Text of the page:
Color management on Linux 22.04 with Gnome Desktop is driving me absolutely nuts! I have profiled the laptop monitor and the external monitor and installed both profiles in the Gnome settings. Colors now match nicely between the two displays…
except RawTherapee (I’m running 5.9). Within RT, it doesn’t matter how I set Settings → Color Management → Default color profile. The colors always look the same. I can even turn Use Operating System’s Main Monitor Color Profile on and off. No change.
Within digiKam, I just turned Color Management off (leaving the job to Gnome) and it’s all good. But turning it off in RT doesn’t seem to work. I am getting over saturated colors.
I used a typical photo as my desktop background and then opened digiKam and RawTherpee on top of it.
Here is my external monitor (digiKam top right, RawTherapee bottom right)
Well, that’s certainly not what should happen. However…
That’s certainly not what you should do. If you use a display profile in your system, it should be chosen in RT’s preferences as well. Either explicitly, or the automatic choice should do. Except you say it doesn’t, which is unexpected.
Unfortunately, my color setup knowledge on Linux is virtually non existant. So, I cannot be of real help…
Fwiw, Gnome has always worked very well for me when running on Xorg. It seems to load the video card gamma table and announce the display color profile which software can then use for color managed views. Not sure about the Wayland session, though.
Maybe there’s not enough information about the problem and what has been done, so let’s make a guess.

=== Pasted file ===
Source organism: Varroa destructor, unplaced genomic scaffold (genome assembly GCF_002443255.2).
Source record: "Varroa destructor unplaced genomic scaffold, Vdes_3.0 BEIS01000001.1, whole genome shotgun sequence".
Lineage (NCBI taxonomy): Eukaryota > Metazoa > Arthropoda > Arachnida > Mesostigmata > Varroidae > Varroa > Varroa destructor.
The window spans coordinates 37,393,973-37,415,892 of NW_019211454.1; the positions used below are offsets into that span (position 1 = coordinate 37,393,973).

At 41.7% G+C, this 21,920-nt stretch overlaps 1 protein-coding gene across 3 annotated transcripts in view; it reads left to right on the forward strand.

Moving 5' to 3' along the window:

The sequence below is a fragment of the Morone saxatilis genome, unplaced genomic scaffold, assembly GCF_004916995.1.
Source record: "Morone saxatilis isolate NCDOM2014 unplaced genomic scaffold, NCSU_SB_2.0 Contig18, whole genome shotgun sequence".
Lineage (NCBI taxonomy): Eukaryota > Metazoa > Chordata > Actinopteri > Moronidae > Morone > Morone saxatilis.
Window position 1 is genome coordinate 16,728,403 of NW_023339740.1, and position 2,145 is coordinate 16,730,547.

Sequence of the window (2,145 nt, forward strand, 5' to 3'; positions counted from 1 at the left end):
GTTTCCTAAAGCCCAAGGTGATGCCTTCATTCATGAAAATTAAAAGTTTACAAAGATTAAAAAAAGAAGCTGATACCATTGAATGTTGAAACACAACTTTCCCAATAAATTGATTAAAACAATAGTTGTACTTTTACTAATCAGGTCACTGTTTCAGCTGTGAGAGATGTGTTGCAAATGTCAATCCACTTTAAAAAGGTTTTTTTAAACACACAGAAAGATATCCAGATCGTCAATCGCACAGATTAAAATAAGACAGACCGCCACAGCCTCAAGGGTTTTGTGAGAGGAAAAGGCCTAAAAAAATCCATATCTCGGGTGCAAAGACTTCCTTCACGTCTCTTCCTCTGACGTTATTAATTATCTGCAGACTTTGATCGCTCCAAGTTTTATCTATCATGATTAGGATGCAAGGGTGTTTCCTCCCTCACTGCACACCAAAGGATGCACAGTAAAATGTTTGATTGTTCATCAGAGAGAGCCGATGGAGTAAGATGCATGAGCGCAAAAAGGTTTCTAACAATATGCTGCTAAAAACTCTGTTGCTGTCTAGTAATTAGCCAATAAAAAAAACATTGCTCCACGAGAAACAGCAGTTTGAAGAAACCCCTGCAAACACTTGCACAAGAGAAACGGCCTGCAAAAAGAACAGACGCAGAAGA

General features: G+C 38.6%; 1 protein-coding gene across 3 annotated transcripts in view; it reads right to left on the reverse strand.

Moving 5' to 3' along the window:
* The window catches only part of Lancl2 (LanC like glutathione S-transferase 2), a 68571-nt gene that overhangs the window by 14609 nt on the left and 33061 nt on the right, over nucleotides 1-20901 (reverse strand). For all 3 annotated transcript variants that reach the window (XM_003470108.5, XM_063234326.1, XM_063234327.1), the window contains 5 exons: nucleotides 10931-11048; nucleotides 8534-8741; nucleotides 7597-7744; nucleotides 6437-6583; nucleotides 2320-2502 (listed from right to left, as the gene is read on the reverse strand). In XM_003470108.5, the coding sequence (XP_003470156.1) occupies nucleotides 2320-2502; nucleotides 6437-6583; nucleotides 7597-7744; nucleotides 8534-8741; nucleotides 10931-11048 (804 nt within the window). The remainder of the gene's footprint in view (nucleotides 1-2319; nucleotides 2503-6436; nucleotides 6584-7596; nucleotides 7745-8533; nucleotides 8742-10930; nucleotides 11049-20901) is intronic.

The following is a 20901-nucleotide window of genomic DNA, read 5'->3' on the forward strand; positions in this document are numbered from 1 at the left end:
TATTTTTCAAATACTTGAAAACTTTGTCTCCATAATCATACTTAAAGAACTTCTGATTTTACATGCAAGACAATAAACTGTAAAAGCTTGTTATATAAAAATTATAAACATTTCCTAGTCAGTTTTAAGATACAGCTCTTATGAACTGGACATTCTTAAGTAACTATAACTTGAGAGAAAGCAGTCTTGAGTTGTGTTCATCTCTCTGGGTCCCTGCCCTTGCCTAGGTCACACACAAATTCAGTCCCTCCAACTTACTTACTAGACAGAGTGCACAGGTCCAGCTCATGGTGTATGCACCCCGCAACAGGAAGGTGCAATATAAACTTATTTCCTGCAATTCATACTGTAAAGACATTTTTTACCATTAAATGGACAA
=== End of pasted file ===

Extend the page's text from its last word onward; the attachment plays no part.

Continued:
But first some info about Ubuntu color management: it does work, at least in Linux Mint (wich is based on Ubuntu). However, the closest your display color gamut is to sRGB, the less changes you will see when turning on and off the display profile. So, if your display profile is close to sRGB, you won’t see huge changes when turning it off, because most probably RT defaults to sRGB (so none is the same as sRGB). A developer can prove me wrong, though.
On the other hand, according to your first screen capture:
you have opened a NEF file in the Editor
you are displaying a JPEG (I guess) file in the Main digiKam window, which I think is more or less the same as the File Browser in RT
So if I’m right, you are comparing apples to oranges: your digiKam view is from an edit coming from the original nef file, and only you know wich edits you have done to it. It happens that the very same jpeg is used as a background, so they look the same, obviously (to my knowledge, you can’t use a nef file as an OS desktop background).
AND don’t forget that by default when you edit an image in RT, on opening it there’s a profile applied to it, so there’s a bit (or a lot) of editing applied to the nef file. That means that most probably the processing applied is different in digiKam than in RT.
With the display profile set to System default or the ICC profile appropriate for your display, try to load the image in RT, apply a Neutral profile and then click the Auto-Matched Tone Curve button. I bet the colors won’t be yet the same as those from digiKam, but at least the colors shouldn’t be oversaturated (don’t forget to set the right input profile).
I opened the NEF file in RT and edited it until it looked the way I wanted it to. I saved that as a JPEG. When I open the file in anything other than RT, it looks different. They should look the same. (That’s the idea of color management, of course.)
I think that RT is misbehaving, because changing the color management settings does not change the appearance of the image.
I do not think that Gnome color management is broken. I do get different color rendition when I activate different ICC profiles in Gnome.
Rebooting fixed it. That’s a Windoze thing. I’m not supposed to need to do that with Linux
digiKam on the left, displaying the JPEG that I created with RawTherapee.
RawTherapee on the right, displaying the NEF file as edited and after saving the JPEG.
Color management re-enabled in both programs, like it should be.
Yeah, and while it should be needed less often on Linux, I’ve found that if you procrastinate on rebooting after a graphics driver update (ESPECIALY an NVidia one), weird things will happen until you reboot.